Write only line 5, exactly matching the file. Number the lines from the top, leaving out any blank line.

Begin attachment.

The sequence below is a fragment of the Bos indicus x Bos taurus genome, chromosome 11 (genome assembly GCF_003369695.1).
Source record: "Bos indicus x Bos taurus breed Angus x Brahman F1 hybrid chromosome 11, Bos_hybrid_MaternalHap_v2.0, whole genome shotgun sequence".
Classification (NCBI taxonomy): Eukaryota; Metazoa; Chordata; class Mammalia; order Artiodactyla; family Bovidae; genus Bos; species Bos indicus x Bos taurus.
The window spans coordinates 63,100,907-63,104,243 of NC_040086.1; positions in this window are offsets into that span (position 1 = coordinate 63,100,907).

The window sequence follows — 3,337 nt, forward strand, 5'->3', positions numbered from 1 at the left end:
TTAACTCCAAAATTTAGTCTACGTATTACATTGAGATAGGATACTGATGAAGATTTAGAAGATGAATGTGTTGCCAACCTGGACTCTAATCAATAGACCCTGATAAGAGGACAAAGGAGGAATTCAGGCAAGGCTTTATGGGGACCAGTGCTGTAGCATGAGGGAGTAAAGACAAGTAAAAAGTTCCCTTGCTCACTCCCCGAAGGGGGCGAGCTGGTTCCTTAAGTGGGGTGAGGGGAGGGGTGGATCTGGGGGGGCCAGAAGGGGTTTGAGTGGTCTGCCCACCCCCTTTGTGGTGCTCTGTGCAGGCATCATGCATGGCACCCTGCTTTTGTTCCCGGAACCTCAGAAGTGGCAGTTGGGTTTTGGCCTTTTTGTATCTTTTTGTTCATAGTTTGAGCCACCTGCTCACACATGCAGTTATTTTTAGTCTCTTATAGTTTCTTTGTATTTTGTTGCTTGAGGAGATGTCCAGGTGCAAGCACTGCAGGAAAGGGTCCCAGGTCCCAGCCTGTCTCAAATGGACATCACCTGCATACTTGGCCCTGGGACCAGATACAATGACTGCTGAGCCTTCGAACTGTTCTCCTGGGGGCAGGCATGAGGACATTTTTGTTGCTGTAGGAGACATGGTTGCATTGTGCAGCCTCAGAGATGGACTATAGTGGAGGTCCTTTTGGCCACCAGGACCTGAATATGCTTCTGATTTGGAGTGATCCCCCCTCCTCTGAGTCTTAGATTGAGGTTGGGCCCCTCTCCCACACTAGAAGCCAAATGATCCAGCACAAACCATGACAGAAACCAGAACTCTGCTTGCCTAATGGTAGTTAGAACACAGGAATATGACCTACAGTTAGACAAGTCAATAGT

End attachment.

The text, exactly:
The window sequence follows — 3,337 nt, forward strand, 5'->3', positions numbered from 1 at the left end: